Cine Latino

2555 Mission Street,
San Francisco, CA 94110

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Crown Theatre exterior

Viewing: Photo | Street View

The Cine Latino was directly across the street from the New Mission Theater.

One of the oldest in the city, it had previously been known as the Wigwam Theatre (when it opened in 1913), New Rialto Theatre, and Crown Theatre. The theater closed in 1987.

Contributed by Juan-Miguel Gallegos

Recent comments (view all 25 comments)

delamora on January 25, 2010 at 12:35 am

I’m writing a piece about Mexican film exhibition in the Mission district. Does anyone know what is going to become of the Cine Latino? Also can anyone provide me with contact information for the previous owners or managers of the Tower theater? You can reach me at My name is Sergio de la Mora and I grew up watching Mexican movies in the theaters on Mission St. Thanks!

darquil on July 31, 2010 at 7:38 am

I’ve posted a recent photo here.

Joe Vogel
Joe Vogel on July 31, 2010 at 12:25 pm

Motion Picture Herald of June 8, 1935, reported that Fox West Coast Theatres had reopened the New Rialto Theatre in San Francisco following extensive remodeling. Earlier that year, the March issue of Architect & Engineer had reported that the plans for the $40,000 remodeling project had been drawn by architect F. Frederic Amandes.

Amandes was the architect for at least four other theater projects. Those I’ve been able to attribute, all from 1936, were the Enean Theatre at Pittsubrg, California, and remodeling jobs for the Strand Theatre in Alameda, the Egyptian Theatre on San Francisco’s Market Street (listed at CT as the Guild Theatre), and the former T&D Theatre in Richmond, which became the Fox Theatre and then the United Artists Theatre.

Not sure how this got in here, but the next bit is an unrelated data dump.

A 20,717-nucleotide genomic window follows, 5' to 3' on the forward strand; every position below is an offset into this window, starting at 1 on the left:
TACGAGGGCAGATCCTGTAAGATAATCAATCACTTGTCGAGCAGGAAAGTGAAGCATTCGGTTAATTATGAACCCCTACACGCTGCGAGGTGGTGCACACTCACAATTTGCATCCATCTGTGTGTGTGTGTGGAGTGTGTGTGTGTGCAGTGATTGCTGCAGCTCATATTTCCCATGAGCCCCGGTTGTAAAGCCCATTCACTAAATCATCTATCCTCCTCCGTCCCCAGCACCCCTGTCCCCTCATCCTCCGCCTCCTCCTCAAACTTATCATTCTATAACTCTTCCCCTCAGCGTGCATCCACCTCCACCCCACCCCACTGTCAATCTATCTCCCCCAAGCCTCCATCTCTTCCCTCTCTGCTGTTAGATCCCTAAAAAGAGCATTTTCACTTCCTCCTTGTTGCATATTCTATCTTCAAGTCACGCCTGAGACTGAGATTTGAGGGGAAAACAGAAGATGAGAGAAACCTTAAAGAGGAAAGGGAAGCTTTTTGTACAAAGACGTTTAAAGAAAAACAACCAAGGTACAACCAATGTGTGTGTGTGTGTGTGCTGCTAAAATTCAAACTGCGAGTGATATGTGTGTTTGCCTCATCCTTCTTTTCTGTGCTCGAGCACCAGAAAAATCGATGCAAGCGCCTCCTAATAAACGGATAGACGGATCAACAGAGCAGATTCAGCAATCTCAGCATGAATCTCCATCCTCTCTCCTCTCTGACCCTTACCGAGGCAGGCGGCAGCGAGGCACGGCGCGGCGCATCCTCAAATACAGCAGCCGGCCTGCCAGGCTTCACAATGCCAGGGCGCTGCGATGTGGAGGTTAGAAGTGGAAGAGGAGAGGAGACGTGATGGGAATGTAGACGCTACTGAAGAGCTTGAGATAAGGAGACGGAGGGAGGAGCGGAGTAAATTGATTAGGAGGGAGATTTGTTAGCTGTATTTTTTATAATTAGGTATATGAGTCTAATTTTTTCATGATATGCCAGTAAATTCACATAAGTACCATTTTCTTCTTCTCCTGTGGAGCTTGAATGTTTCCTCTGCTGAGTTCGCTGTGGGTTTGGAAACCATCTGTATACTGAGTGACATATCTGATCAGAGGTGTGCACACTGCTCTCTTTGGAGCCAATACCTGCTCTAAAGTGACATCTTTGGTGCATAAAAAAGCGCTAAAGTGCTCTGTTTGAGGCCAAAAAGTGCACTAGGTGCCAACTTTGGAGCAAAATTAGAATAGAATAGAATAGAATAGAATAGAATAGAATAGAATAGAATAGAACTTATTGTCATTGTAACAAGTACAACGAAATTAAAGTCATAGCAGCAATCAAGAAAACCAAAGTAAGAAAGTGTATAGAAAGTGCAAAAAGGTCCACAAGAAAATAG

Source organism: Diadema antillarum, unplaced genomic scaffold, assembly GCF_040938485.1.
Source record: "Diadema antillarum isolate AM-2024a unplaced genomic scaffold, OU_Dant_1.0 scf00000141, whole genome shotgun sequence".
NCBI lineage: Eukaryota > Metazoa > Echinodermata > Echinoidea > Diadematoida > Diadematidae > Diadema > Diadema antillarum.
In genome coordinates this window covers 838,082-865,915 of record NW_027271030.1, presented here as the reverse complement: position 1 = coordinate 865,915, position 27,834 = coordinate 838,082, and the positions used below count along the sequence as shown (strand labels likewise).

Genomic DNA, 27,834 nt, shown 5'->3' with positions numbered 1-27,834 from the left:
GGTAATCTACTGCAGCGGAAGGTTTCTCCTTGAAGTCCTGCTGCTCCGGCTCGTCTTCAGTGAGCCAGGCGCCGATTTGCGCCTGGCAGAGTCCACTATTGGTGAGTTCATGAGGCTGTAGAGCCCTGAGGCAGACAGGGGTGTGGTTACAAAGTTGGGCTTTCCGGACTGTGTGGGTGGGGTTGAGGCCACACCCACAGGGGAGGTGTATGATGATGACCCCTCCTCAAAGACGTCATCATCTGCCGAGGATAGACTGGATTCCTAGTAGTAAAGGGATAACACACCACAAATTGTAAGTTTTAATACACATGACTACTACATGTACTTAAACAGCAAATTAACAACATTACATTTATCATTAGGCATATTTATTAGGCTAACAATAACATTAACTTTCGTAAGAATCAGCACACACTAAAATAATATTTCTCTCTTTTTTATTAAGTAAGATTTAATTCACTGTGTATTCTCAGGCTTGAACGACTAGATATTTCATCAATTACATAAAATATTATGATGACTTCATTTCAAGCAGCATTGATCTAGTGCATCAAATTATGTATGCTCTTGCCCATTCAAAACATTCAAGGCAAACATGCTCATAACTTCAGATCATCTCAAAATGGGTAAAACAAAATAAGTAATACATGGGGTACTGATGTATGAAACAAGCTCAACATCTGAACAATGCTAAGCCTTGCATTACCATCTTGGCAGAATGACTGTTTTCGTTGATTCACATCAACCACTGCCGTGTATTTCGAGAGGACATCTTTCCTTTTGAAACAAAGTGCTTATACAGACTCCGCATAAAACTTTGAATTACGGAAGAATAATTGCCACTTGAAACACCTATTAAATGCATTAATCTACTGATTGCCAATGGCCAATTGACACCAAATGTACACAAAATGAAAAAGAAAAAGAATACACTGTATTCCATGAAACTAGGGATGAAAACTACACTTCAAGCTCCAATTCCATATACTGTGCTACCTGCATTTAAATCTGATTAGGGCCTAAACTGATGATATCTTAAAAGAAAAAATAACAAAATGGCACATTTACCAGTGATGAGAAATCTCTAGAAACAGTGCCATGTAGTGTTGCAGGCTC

Joe Vogel
Joe Vogel on September 21, 2010 at 10:42 am

The January, 1913, issue of the trade journal The Architect and Engineer of California said that architect William H. Crim had designed the new Wigwam Theatre that was to be built in San Francisco’s Mission District.

seymourcox on May 2, 2011 at 7:45 am

Was this once a Loew’s house? One sunny afternoon in 1980 I was waiting for a bus on Mission Street. On the side wallsign of the Cino Latino I could make out the word “Loew’s” showing beneath faded paint…

Mikeyisirish on July 30, 2012 at 2:45 am

I walked by this theater yesterday. The vertical sign is gone and the building is being torn apart. But on the up hand, I spoke with someone in the know there, and apparently it is now going to be a gym, and the marquee and vertical sign will be restored to its former glory eventually.

GaryParks on September 25, 2013 at 5:12 am

The project to convert this theatre to something else (a gym perhaps, according to a previous post?) seems to have stalled, but not before the complete obliteration of not only the marquee and vertical sign, but the entire facade, down to only the most essential structural steel members. The stage fly tower has likewise been stripped, and large holes have been cut in the sidewalls. Only the ornamental quoins which wrapped around the corners of the facade’s edge remain. It is hard to imagine that any semblance of marquee or sign will reappear on what seems to be a remodel designed to eliminate any decorative trace of the building’s theatrical past. I hope I am wrong.

Mikeyisirish on April 19, 2014 at 1:40 am

A March 2012 photo can be seen here.

GaryParks on May 29, 2014 at 3:15 am

An earlier post talked about a 1930s renovation of this theatre according to a design by F. Frederic Amades, and then listed other theatres he worked on. I would like to add that he also designed the Parkside Theatre (Fox Parkside) at 19th and Taraval.

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